According to Washington Post columnist Jennifer Rubin, every day that Donald Trump is on camera talking about the coronavirus pandemic the odds of Republicans seeing any gains in the November elections -- to say nothing of holding onto the seats that they already have -- decreases.
As the conservative columnist wrote, "Rarely have polls painted as consistent a portrait of President Trump’s and Republicans’ standing: Terrible. In multiple polls, former vice president Joe Biden has a comfortable lead nationally, and a small but consistent lead in battleground states ranging from Pennsylvania to Michigan to Arizona (!) and North Carolina. Needless to say, if the numbers hold and Biden wins Arizona, this will be a blowout election."
With that in mind, Rubin noted polls that show that not only is the president floundering, but so are some key Republicans who normally shouldn't have to worry about being re-elected.
Writing, "Non-college-educated voters, who previously were a key part of his base, are falling away," Rubin added, "This does not mean Trump is a goner. It does not mean Biden is home free. It does mean there has been a considerable erosion in Trump’s support, making him look more vulnerable than at any time this year. One can cite a host of reasons why now, of all times, the dam, if not breaking, seems less impervious to current events than have past incidents: Over 60,000 Americans have died and the economy is in shambles. Trump’s constant presence and irrational, incoherent rants make him seem even less capable and sober."
Adding that Trump continues to "self-immolate," the conservative columnist points out that the president is taking his party down at the same time.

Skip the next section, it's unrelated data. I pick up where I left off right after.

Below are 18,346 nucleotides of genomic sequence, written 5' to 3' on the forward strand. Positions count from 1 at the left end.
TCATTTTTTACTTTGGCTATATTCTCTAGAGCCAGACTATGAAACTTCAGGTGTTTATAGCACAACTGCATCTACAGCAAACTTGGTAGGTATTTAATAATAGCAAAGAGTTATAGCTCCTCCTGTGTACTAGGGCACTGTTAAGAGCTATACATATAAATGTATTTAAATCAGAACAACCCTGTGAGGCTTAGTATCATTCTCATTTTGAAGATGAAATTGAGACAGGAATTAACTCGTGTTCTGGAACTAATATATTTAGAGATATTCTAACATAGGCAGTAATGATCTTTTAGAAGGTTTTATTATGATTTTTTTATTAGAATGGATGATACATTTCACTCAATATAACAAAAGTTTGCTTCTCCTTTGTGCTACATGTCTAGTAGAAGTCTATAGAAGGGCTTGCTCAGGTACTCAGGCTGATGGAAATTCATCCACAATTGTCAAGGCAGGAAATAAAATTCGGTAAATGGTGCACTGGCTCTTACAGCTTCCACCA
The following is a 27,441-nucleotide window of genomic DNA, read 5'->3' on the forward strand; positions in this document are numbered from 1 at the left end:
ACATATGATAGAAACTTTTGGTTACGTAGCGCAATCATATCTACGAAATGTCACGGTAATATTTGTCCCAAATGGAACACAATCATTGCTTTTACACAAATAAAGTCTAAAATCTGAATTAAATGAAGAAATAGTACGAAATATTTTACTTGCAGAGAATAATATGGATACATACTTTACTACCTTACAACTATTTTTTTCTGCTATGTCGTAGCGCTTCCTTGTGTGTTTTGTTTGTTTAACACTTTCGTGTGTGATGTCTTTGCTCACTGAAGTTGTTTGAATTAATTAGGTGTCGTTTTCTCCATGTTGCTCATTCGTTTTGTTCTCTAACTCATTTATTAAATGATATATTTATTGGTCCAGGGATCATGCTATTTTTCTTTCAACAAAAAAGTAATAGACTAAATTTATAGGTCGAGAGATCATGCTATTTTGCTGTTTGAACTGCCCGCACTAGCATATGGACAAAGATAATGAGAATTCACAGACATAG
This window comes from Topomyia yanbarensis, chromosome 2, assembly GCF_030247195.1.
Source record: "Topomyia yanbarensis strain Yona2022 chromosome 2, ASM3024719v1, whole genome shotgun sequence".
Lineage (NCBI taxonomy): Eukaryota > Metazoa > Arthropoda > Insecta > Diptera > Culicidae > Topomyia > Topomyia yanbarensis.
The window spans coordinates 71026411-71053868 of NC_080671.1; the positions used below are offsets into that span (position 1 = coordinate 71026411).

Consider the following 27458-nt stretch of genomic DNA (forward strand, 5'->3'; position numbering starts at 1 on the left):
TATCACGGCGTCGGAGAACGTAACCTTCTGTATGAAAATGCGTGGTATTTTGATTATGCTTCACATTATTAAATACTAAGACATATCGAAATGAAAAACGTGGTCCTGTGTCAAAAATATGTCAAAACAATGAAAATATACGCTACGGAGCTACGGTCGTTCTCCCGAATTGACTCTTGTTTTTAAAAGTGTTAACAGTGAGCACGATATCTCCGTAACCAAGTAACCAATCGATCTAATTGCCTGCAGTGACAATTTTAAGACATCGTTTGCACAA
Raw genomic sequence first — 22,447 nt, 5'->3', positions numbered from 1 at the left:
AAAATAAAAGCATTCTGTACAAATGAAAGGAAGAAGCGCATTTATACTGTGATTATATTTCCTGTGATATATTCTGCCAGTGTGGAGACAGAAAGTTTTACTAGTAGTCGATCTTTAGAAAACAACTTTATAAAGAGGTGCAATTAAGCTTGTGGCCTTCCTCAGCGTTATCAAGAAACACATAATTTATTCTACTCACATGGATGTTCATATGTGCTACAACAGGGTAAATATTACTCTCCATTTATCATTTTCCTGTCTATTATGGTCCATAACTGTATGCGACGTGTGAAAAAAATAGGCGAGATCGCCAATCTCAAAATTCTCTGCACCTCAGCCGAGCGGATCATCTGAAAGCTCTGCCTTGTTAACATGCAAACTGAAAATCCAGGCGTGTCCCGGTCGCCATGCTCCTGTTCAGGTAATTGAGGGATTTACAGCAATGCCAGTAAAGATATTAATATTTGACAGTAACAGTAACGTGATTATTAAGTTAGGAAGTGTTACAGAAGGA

"Republican Senate Republicans’ polls are dreadful. An internal GOP poll from Georgia shows, “Voters are evenly split on Trump, but [Gov. Brian] Kemp’s disapproval rating (52%) outweigh [sic] his approval rating (43%). [Republican Sen. Kelly] Loeffler is deeper underwater after grappling with an uproar over her stock transactions during the pandemic, with an approval of 20% and disapproval of 47%," she wrote before emphasizing, "This is Georgia, folks."
"Trump could recover if, for example, there is no second wave of coronavirus cases, the deaths abate quickly, and states are getting back to work by Election Day. If you find that unlikely, you are in good company," she continued before explaining, "Even more damaging for Trump, he is unlikely to stop being Trump. He cannot give up his daily press fix (despite stories he was going to cut back), and we know he is not suddenly going to become the voice of reason and science. Trump will be Trump. And that’s the problem for him and Republicans."
For good measure, she added, "In a stunning failure of leadership and governance, Republicans have been entirely unable to comfort the country and provide confidence they have a path forward. They may finally have exhausted the voters’ patience."
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